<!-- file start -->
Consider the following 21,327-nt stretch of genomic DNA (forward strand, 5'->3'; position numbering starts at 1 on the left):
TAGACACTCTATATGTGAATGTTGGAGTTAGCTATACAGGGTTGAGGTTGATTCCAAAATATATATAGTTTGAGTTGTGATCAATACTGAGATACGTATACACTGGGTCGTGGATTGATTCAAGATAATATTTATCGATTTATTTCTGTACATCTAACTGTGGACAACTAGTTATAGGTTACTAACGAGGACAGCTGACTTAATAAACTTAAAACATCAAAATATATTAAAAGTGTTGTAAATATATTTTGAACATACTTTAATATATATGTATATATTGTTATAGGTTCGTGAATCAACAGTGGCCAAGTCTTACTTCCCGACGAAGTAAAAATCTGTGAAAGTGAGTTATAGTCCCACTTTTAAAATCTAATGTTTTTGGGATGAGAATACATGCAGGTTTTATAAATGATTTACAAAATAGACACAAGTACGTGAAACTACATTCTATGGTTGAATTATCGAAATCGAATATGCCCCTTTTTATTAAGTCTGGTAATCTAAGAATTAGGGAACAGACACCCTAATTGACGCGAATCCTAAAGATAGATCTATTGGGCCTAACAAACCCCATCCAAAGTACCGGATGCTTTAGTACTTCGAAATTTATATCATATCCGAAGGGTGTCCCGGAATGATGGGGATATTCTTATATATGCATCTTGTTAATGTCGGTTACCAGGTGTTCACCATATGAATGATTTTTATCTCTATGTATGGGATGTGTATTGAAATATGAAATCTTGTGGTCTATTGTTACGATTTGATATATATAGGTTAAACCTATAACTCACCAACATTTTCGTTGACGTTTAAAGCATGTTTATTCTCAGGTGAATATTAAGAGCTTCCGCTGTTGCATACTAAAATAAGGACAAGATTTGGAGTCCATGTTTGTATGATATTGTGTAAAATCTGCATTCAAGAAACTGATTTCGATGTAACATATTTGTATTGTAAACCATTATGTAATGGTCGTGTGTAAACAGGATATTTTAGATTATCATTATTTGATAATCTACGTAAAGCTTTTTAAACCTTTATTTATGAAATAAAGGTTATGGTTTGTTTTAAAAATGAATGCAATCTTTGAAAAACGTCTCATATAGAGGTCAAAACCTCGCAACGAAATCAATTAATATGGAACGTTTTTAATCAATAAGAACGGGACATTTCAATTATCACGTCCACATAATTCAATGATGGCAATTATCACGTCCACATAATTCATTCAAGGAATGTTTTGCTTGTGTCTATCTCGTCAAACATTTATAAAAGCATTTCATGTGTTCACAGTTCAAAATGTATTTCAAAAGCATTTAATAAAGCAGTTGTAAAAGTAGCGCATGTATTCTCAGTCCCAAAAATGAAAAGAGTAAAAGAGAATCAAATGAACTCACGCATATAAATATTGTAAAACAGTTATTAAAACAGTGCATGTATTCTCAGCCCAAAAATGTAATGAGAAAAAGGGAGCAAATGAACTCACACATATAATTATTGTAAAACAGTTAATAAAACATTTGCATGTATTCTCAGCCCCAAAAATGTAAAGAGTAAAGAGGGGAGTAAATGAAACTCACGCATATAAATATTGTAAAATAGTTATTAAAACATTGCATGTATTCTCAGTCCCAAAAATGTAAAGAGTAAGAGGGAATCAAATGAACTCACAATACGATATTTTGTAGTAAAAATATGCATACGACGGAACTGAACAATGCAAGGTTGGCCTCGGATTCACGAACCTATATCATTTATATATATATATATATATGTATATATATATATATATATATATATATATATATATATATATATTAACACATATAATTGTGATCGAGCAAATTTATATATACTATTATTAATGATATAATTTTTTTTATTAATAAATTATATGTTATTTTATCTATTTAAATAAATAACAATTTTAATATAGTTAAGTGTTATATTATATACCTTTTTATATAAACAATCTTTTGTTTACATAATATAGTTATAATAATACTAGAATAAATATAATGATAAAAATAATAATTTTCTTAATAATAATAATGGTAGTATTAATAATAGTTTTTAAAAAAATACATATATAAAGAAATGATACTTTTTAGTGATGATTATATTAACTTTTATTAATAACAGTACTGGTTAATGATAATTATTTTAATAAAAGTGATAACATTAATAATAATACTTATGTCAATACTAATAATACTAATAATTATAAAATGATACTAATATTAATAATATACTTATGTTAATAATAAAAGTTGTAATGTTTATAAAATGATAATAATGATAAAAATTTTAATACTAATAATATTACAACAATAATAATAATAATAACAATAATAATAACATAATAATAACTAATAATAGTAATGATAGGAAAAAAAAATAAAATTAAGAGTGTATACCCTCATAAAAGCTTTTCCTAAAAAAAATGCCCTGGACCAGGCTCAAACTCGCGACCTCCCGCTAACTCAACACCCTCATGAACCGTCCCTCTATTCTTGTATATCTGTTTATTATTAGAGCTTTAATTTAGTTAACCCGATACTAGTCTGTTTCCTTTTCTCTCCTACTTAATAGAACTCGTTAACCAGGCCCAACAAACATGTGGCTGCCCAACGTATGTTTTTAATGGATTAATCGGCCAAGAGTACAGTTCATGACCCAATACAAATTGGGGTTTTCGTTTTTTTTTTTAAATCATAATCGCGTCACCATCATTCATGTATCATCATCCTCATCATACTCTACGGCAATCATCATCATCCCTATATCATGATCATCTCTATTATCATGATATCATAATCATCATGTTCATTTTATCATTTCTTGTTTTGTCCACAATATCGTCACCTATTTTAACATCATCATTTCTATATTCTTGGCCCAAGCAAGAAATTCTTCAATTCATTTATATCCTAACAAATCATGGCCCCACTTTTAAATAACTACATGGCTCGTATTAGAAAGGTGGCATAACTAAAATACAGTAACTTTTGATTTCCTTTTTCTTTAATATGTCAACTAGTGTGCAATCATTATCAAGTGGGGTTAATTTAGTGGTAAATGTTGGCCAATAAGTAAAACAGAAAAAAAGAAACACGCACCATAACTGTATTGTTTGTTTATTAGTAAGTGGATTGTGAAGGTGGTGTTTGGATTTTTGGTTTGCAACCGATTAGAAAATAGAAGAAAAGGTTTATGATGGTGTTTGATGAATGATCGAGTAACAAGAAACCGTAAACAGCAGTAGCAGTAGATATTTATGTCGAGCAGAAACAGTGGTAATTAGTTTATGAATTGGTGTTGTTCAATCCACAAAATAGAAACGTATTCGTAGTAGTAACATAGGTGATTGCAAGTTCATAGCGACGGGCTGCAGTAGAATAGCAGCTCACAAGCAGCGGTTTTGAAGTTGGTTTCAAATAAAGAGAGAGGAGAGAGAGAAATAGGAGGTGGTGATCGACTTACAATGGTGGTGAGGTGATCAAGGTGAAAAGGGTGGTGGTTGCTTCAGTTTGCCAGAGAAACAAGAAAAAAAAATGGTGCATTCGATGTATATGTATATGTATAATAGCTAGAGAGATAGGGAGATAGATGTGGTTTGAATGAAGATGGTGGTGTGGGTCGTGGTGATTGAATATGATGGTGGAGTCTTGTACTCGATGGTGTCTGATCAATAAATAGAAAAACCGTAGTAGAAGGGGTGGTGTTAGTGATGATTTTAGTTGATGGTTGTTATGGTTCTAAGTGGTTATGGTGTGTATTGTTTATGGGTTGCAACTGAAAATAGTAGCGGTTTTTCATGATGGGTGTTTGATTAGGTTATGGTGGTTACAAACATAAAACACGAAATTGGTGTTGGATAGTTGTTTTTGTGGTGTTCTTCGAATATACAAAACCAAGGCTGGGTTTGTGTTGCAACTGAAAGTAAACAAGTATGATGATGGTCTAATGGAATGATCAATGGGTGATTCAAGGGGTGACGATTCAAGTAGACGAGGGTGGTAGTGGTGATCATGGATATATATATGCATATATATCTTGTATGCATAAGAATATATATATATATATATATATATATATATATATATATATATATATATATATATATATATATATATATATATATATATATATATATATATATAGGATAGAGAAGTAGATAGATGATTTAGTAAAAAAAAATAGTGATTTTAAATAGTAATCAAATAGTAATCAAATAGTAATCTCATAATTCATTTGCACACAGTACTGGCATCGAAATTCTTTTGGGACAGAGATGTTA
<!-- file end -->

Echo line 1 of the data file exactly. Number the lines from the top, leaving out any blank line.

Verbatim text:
Consider the following 21,327-nt stretch of genomic DNA (forward strand, 5'->3'; position numbering starts at 1 on the left):